City Must Take Fight Against Homelessness to Court

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Photo by: Adi Talwar/

Imagine sending your two teenage kids to school in the same clothes every day for a whole week. Imagine not being able to get them school supplies, books and pens and erasers. Imagine pulling your two teenage kids out of their accelerated high school program every 10 days because you were illegally evicted and now you are applying for emergency shelter. Every 10 days the City tells you they can’t verify your two-year housing history. Despite the mound of documents you’ve presented to the Department of Homeless Services (DHS) to prove your housing history, every 10 days your whole family hauls back to the shelter intake center in the Bronx to re-apply. Each time a family applies for emergency shelter all family members must be present, including schoolkids.

This is what happened to Ms. M, a strong mother at the end of her rope, now relocated to a shelter in another borough where her children commute hours to their accelerated high school program.

The family application process pulls students out of school, interferes with parents’ ability to show up for work, and, on a larger scale, destabilizes families. But this is not just the story of the arduous application process DHS requires of families in need of emergency shelter. This is also the story of housing court procedures gone wrong. This is the story of a tenant with no legal representation in housing court and how the lack of legal advocacy left Ms. M and her family on the New York City streets. Across the country, 90 percent of tenants appear at housing court without representation while 90 percent of landlords do have legal representation, according to a New York Times article.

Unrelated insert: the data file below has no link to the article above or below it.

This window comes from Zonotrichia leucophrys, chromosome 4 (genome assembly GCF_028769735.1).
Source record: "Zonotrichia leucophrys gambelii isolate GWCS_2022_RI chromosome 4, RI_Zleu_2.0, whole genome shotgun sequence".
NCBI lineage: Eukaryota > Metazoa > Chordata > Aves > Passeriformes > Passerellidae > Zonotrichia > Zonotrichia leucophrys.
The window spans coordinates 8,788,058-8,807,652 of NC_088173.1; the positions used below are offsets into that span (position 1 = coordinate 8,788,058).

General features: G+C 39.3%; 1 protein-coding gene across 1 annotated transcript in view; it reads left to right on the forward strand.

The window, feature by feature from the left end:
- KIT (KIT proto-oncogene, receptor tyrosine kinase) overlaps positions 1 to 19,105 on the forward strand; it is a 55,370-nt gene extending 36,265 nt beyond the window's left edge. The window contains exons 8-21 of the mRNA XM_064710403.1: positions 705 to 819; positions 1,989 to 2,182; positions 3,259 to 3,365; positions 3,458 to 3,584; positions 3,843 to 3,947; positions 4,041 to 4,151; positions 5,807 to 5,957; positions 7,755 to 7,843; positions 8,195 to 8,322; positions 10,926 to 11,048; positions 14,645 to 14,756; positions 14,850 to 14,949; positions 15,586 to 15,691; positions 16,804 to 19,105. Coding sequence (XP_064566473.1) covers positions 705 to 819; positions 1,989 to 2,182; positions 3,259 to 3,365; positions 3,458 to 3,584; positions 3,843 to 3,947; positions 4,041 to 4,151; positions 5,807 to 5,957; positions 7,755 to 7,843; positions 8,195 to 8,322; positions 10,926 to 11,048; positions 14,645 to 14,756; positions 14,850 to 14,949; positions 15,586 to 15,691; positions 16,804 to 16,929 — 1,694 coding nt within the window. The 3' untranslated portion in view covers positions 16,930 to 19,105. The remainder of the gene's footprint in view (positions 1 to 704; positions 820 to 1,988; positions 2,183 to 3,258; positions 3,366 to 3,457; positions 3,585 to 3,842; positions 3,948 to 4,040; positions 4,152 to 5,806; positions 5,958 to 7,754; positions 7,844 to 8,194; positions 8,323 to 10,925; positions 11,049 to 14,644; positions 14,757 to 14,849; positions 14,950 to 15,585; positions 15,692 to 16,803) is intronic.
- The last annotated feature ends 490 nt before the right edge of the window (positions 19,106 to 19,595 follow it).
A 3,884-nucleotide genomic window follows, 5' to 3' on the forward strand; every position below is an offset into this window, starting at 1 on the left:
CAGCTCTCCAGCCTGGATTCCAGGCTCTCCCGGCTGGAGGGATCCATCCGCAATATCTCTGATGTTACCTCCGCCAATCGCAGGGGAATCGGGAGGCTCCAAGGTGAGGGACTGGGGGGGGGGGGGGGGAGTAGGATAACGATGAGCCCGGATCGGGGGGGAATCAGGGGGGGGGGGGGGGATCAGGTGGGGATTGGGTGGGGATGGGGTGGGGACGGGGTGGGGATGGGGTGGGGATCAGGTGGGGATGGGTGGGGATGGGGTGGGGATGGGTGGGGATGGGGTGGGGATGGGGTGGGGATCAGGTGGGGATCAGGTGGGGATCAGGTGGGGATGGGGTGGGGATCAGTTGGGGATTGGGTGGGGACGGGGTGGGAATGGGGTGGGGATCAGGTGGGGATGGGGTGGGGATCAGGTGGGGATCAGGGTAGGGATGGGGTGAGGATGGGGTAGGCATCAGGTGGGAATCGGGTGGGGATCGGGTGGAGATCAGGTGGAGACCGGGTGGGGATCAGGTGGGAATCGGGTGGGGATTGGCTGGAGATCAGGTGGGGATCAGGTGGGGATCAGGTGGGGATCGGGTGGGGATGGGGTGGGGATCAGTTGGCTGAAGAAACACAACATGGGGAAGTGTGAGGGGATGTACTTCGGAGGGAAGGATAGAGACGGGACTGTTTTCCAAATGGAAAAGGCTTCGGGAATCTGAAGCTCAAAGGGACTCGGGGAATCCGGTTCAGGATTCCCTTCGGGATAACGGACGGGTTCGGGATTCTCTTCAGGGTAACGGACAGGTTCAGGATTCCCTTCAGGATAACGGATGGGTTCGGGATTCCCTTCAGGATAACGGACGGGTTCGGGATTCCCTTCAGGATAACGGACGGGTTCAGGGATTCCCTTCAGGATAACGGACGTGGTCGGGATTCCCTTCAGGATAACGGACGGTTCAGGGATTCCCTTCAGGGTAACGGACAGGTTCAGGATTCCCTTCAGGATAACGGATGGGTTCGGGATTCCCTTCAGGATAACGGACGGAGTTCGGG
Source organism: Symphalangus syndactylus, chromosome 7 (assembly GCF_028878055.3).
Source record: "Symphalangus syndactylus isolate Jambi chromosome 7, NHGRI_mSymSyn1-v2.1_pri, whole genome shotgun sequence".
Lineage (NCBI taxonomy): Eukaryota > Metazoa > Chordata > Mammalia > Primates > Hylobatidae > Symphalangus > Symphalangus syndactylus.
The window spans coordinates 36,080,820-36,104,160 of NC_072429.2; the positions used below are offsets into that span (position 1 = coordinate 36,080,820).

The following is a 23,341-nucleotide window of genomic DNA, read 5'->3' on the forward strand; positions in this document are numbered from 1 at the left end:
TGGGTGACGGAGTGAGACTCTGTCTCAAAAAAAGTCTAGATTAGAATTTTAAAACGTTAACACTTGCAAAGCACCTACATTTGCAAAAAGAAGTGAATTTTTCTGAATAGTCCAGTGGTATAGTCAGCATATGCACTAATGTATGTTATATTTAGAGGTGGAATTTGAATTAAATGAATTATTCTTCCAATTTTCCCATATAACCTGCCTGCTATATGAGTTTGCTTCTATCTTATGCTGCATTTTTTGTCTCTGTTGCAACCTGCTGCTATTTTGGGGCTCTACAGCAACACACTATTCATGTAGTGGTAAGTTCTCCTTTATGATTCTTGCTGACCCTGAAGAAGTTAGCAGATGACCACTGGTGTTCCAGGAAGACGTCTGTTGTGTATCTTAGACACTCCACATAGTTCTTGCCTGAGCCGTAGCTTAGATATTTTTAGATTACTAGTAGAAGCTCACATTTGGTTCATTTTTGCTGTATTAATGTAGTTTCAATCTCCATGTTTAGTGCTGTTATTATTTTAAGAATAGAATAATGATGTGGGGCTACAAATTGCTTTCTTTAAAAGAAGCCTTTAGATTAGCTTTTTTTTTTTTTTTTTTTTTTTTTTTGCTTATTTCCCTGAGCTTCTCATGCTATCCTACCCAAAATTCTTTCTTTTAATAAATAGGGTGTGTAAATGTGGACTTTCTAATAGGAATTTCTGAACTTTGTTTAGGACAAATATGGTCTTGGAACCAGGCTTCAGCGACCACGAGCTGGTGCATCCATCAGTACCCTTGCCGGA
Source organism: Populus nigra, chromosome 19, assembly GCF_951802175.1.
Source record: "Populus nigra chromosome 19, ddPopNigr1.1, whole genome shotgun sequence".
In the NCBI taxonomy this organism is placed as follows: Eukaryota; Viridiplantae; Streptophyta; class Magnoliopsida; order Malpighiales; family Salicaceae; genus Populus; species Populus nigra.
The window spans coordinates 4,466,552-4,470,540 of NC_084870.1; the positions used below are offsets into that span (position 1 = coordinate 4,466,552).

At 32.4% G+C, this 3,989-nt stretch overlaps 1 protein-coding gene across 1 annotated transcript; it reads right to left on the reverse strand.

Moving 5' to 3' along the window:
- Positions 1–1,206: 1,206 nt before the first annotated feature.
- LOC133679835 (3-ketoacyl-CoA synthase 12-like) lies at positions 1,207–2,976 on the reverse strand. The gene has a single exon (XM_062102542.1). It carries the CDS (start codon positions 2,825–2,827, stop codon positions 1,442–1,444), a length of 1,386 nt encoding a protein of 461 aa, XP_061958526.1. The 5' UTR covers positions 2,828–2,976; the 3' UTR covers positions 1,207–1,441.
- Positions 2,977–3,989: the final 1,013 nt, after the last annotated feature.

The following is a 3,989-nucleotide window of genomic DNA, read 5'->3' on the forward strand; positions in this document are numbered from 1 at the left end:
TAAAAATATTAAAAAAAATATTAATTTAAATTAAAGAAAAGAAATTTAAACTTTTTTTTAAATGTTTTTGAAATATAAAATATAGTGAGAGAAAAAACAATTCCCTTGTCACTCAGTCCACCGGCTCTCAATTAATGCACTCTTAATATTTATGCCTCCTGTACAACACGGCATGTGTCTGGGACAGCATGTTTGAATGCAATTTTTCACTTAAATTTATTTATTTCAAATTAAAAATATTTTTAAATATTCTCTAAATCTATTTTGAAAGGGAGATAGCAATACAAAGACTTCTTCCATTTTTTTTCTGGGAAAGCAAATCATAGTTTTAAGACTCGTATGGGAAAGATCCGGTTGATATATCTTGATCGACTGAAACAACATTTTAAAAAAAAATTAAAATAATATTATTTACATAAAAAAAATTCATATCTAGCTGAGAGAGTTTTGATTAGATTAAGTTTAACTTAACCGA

Mrs. M’s story begins, she says, with her landlord stealing her mail for months. This prevented her from receiving notices that she owed back rent and needed to appear in housing court. When Ms. M finally realized she had a housing court date, it interfered with a scheduled medical procedure. The judge refused to adjourn for a different day. And on the day Ms. M was evicted, she returned home from an outpatient procedure with her husband to find the marshal standing with her fourteen year old daughter. The family quickly packed up what they could and were forced to leave their apartment.

What if her family had been paired with an advocate familiar with housing court procedures, the attitudes of landlords’ attorneys and overworked judges? .

In 2004, DHS initiated Homebase, a program to assist people with rental arrears and prevent tenants from entering the shelter system. But Homebase’s limited success is just a small piece of the picture in the larger landscape of New York City’s current homelessness crisis.

According to an article in City Limits, 44 percent of evicted families enter the New York City’s shelter system. Legal services have proven to prevent evictions.

I propose that in this time of crisis, city agencies expand their homelessness prevention efforts to increase funding for housing court advocates and attorneys for New York City’s low-income tenants. Although DHS currently allocates some funding for housing court representatives for tenants, it is clearly not enough. Ms. M’s story is not unusual. There are many families facing eviction with little to no knowledge of the housing court process, let alone familiarity with their rights as tenants.

Providing legal representation for tenants is not just DHS’s responsibility. As Robert Hess, former DHS commissioner, previously stated, addressing this issue requires inter-agency initiative and cooperation

It is in the best interest of quite a few agencies attesting to assist low-income families maintain stability, agencies such as the Human Resources Administration (HRA), the Department of Youth and Community Development (DYCD), and the Department of Housing and Urban Development (HUD), to band together with DHS and prevent low income families from facing eviction and homelessness.

As the numbers of homeless people in New York City rest at an all-time high and the average stay in shelter stretches over 365 days, it is time for City agencies to band together and embrace a new approach to homelessness prevention.

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